New mechanistic insights into the reorganization of multi-trophic communities in novel ecosystems

Poster session
Partie de:
vendredi 20 déc. 11:30 AM (1 heure)
Dîner   12:30 PM à 01:30 PM (1 heure)
Salle ABCD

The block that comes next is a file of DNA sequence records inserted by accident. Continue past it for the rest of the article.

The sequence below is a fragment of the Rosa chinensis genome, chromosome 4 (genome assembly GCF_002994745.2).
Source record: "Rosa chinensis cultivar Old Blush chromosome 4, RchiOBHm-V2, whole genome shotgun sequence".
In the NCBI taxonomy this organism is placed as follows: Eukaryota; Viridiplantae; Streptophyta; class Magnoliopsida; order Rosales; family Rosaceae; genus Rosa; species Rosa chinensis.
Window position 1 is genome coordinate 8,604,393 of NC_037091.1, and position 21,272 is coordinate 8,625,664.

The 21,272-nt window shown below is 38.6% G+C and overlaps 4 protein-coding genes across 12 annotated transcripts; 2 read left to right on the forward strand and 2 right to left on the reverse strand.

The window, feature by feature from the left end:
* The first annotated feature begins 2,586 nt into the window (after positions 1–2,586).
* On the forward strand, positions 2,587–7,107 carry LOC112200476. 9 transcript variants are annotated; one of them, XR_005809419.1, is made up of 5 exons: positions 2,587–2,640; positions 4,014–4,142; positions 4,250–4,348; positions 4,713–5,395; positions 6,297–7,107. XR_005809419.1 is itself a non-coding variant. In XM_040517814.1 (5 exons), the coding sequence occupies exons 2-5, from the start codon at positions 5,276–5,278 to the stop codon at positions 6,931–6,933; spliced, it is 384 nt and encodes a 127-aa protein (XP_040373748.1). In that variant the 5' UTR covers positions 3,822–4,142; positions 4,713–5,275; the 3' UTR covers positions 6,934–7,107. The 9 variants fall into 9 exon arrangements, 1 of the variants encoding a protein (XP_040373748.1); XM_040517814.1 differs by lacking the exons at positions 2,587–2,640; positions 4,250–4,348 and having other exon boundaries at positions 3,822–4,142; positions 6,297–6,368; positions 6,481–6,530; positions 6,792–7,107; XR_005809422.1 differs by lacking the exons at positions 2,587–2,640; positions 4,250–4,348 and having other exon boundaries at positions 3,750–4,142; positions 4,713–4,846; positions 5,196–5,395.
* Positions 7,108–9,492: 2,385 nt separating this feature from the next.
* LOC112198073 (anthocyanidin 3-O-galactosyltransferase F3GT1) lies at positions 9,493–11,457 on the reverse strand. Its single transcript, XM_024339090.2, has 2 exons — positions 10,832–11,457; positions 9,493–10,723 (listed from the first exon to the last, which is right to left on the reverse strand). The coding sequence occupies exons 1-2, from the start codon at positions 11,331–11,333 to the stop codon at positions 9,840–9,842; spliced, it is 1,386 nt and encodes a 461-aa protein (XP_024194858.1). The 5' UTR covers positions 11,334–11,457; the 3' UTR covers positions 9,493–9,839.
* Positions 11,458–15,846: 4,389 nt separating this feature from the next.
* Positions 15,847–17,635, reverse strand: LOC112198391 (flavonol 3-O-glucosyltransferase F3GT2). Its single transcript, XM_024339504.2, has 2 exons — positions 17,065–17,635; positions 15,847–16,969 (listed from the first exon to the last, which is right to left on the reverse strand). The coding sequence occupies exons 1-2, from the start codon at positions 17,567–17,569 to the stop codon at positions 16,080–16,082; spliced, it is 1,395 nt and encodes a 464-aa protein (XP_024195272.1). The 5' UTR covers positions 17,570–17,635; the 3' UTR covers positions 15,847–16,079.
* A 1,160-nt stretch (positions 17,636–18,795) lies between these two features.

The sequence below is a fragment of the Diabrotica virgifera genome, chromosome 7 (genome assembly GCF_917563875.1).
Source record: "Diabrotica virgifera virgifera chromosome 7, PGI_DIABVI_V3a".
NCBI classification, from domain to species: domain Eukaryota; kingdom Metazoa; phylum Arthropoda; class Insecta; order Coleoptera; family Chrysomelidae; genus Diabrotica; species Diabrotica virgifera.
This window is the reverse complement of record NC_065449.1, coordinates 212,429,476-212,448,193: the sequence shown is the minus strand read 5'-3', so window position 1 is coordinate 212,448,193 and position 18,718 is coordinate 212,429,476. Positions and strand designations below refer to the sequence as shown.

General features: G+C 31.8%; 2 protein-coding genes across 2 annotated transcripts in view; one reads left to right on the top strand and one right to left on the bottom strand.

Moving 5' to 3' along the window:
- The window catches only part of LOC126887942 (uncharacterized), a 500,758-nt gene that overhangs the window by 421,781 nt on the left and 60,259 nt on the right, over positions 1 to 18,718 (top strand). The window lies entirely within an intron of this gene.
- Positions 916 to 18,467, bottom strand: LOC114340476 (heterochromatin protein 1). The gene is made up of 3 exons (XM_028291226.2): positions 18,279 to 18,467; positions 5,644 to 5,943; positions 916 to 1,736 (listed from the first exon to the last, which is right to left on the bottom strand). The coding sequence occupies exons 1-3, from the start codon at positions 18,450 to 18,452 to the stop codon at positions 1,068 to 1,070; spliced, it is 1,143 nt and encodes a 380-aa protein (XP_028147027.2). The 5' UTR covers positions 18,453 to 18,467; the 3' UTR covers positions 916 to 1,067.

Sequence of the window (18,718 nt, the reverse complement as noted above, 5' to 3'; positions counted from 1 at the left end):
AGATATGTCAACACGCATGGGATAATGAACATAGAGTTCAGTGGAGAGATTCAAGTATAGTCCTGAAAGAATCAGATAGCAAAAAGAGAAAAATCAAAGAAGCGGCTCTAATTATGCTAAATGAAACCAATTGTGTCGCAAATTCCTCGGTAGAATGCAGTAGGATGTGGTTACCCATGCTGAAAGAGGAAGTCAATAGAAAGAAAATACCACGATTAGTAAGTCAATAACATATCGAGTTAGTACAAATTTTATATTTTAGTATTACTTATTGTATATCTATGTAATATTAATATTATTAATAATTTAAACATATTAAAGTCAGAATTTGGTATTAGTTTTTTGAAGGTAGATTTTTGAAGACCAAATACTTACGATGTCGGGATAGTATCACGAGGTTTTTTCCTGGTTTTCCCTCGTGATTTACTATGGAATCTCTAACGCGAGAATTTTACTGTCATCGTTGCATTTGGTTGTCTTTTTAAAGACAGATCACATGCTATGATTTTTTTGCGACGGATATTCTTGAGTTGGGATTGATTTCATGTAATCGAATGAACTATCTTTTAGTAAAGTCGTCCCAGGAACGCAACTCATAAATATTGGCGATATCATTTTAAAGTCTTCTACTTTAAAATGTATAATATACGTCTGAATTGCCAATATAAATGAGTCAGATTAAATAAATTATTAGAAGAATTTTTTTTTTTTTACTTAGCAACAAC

Mountains are fragile ecosystems, highly susceptible to global climate change and local human impacts. Among the latter, human-mediated plant invasions are increasingly becoming a worldwide phenomenon. The lodgepole pine (Pinus contorta) is a highly invasive pine because of its ecological tolerances and fast growth. Pinus contorta invasions can drastically alter the abiotic environment and soil conditions for native above-below ground communities. Pinus contorta was deliberately introduced to Patagonia in the '70s and rapidly invaded natural areas outside of the original plantations, particularly invading previously unforested areas such as the alpine regions above the local Nothophagus treeline. We studied a 20 years pine invasion occurring at an alpine plateau above the treeline in northern Patagonia, Argentina. We quantified the diversity and composition of native plants, plant-mutualistic microbiota (e.g. fungi, bacteria), and arthropods communities. In addition, we measured changes in plant functional diversity, using leaf traits as a proxy for the plant species responses to the presence of pines. Furthermore, we identified pairwise plant-plant, plant-soil microbiome interactions to construct layered multi-trophic networks. We quantified the changes in species composition, linkage pattern, and network topological structure along a chronosequence of pine invasion. Firstly, we hypothesize that an incongruent topology exists in the structure among individual trophic layers of the multi-trophic network. Secondly, we hypothesize that changes in above-ground interactions lag behind those happening at below-ground. The results of this study will likely offer new mechanistic insights into the reorganization of multi-trophic communities in novel ecosystems.

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